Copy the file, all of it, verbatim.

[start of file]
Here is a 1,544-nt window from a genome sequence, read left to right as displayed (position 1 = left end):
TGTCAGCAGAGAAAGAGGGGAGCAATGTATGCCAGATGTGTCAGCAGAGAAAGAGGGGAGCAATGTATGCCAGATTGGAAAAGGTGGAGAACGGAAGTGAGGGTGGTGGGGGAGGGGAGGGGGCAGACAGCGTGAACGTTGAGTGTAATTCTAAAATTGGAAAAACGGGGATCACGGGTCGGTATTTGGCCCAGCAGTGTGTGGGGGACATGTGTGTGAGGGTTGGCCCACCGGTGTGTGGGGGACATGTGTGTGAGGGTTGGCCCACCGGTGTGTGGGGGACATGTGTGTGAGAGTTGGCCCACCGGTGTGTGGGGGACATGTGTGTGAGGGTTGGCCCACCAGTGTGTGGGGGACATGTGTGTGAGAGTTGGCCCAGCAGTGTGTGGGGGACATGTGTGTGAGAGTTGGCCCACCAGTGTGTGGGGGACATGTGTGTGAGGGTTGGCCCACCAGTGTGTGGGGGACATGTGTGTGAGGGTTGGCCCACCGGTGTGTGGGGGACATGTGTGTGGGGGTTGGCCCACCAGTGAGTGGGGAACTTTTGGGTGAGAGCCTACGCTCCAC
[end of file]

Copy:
Here is a 1,544-nt window from a genome sequence, read left to right as displayed (position 1 = left end):
TGTCAGCAGAGAAAGAGGGGAGCAATGTATGCCAGATGTGTCAGCAGAGAAAGAGGGGAGCAATGTATGCCAGATTGGAAAAGGTGGAGAACGGAAGTGAGGGTGGTGGGGGAGGGGAGGGGGCAGACAGCGTGAACGTTGAGTGTAATTCTAAAATTGGAAAAACGGGGATCACGGGTCGGTATTTGGCCCAGCAGTGTGTGGGGGACATGTGTGTGAGGGTTGGCCCACCGGTGTGTGGGGGACATGTGTGTGAGGGTTGGCCCACCGGTGTGTGGGGGACATGTGTGTGAGAGTTGGCCCACCGGTGTGTGGGGGACATGTGTGTGAGGGTTGGCCCACCAGTGTGTGGGGGACATGTGTGTGAGAGTTGGCCCAGCAGTGTGTGGGGGACATGTGTGTGAGAGTTGGCCCACCAGTGTGTGGGGGACATGTGTGTGAGGGTTGGCCCACCAGTGTGTGGGGGACATGTGTGTGAGGGTTGGCCCACCGGTGTGTGGGGGACATGTGTGTGGGGGTTGGCCCACCAGTGAGTGGGGAACTTTTGGGTGAGAGCCTACGCTCCAC